Blog

Running and Knitting in Iceland

The perils of running a one-woman business alongside an office job and attempting to also have a bit of a social life is that, at times, I have to make some tough decisions regarding my time. So since I’ve been away the past two weekends (prime-time for me to work on FehrTrade), I’ve not had any time to blog since I prioritised my Friday/lunchtimes/evenings to working on the new pattern in development, albeit slowly. But I definitely want to capture the last two weekends away before they fade into memory!

For those of you who have been following my loom knitting journey over the last 18ish months, I’ve actually made something other than socks!

Flatlocked Steeplechase Leggings for Cambridge Half

The other week I shared some activewear topstitching tips and gave you a peek at some Steeplechase Leggings I was working on at the time. Despite running most days of the week, I generally only have 2 or 3 big races every year, and for these I like to make myself something new to race in. This means I get to mark the occasion and make it feel a bit more special, reward myself for the months of training, but also it means that I always think of that race whenever I wear the top/leggings/shorts in training afterwards.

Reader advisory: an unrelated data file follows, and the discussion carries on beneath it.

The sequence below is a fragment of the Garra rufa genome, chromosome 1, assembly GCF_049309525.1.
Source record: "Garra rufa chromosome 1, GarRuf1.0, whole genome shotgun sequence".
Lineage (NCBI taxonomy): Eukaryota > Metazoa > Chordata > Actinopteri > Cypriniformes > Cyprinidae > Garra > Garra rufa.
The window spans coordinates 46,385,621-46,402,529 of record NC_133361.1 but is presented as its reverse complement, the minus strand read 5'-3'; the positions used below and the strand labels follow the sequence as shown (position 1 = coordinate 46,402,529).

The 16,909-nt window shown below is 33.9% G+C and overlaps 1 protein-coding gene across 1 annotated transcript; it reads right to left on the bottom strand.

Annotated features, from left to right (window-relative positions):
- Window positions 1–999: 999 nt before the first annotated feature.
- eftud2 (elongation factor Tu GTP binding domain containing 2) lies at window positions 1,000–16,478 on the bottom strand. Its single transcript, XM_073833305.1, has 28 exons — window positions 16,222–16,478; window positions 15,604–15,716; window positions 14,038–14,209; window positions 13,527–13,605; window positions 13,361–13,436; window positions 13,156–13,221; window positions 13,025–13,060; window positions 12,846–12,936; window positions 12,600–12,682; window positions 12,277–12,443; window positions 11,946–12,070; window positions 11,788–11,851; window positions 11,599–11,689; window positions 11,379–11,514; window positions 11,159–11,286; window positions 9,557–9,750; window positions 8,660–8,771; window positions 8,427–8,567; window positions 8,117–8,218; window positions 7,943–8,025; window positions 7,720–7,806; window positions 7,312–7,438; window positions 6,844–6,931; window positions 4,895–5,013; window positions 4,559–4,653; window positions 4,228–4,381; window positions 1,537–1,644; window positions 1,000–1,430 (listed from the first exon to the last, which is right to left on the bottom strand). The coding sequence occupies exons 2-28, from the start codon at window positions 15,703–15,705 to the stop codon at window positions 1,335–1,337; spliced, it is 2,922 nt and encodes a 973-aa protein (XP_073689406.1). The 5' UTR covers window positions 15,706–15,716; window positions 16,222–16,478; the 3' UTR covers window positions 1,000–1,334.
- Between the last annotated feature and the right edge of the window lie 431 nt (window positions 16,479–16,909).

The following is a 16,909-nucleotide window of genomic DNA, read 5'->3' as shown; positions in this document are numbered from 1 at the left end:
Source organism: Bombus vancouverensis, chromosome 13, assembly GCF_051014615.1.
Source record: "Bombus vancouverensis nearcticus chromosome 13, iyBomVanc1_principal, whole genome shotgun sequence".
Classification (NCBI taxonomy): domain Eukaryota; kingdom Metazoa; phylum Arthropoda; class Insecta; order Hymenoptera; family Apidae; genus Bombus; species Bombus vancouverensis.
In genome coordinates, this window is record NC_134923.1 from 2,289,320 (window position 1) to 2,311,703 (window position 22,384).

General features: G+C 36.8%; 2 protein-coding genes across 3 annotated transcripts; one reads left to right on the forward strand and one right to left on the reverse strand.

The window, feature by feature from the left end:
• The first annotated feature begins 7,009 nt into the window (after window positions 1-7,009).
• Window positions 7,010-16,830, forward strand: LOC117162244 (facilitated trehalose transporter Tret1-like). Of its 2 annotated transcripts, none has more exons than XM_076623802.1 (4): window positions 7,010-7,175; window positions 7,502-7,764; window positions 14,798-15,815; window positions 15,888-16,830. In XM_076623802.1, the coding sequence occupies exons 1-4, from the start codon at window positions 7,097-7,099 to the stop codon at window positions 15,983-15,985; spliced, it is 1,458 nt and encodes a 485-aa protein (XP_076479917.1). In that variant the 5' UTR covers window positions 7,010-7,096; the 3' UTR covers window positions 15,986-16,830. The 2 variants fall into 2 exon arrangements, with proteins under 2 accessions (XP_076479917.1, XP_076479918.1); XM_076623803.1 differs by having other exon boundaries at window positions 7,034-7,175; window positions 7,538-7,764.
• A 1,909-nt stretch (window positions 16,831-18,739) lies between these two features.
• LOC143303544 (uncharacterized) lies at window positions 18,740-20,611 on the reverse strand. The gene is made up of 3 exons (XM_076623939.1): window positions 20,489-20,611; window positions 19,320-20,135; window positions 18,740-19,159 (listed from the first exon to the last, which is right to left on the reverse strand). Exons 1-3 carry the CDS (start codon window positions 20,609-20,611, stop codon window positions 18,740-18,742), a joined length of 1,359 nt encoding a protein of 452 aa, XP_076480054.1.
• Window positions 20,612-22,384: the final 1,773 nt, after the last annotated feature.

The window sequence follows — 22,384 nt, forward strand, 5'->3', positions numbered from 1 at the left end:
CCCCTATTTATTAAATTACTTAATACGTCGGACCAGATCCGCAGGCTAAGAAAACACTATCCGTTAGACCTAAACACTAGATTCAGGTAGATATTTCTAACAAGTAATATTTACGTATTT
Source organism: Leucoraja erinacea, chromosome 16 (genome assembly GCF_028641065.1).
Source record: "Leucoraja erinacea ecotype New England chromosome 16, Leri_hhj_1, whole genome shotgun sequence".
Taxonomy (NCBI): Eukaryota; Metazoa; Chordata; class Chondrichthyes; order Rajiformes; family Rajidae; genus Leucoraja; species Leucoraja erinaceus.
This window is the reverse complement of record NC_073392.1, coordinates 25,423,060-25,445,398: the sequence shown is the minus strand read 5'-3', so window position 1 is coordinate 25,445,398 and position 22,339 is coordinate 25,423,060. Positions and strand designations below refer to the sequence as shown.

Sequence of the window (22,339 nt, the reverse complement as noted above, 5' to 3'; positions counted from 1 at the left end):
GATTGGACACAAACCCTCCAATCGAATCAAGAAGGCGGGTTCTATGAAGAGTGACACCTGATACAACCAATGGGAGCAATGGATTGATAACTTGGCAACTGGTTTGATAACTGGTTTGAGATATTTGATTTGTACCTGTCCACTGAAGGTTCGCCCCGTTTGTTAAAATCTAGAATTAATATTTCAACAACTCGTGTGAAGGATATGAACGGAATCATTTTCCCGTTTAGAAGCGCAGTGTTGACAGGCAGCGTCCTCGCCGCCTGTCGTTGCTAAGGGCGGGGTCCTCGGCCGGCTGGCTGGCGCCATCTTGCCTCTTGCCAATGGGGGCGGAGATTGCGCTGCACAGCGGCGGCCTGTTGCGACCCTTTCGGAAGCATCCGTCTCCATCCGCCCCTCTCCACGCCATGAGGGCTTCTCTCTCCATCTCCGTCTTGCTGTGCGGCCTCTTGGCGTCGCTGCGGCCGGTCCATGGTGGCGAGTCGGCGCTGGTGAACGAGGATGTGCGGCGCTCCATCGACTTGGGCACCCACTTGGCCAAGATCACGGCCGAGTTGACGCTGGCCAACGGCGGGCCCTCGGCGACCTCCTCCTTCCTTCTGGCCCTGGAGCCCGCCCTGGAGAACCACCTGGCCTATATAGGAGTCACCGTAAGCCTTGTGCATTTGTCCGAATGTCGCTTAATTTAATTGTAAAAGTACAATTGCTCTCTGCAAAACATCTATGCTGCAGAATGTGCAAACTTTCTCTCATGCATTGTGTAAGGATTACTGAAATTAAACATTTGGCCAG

My first big race of the season was Cambridge Half on Sunday. This is my second time running it, and back in 2015 I made my circuitboard Steeplechase Leggings to mark the occasion (and to appeal to the boffins of Cambridge!). Even though I’ve released quite a few patterns between then and now, I still find myself reaching for the Steeplechase when I want a quick sew that I know will work well in a race situation, so rather than use one of the new patterns I’ve got in development (which would also mean I couldn’t share any race photos yet!), I paired my old favourite pattern with some gorgeous blue & lime heathered supplex in my stash that I’d bought at Fabrics Galore last Fall (and as of January, they still have both colourways in stock at their Clapham store – get in touch with them to buy some as it’s LUSCIOUS!)

The making of a Threads article

Thanks so much for all your congratulations on my activewear sewing article in the latest Threads magazine (issue 190). If you haven’t seen it yet, it should be on newsstands very soon – do go and buy it because (as usual!) there are a ton of really interesting articles included. Threads is a magazine I totally and fully respect, and I hold it in the highest esteem possible. When I started sewing, the information and techniques it included was something I was in total awe of, and even now, I learn something new from every single issue. It’s a magazine that doesn’t “dumb down” and is unashamedly not aimed at beginning sewists, which is refreshing in itself!

A visit to the fit studio…

You’ve probably not heard of them (neither had I!), but I was recently introduced to Alvanon, who manufacture a whole host of fitting mannequins for the apparel industry. They’re a family company who work with the biggest retail manufacturers (whom they usually can’t say due to NDAs, but believe me, you definitely have some in your closet!), but they’re really supportive of little indie designers, too, and invited me to come and use their fit studio yesterday afternoon.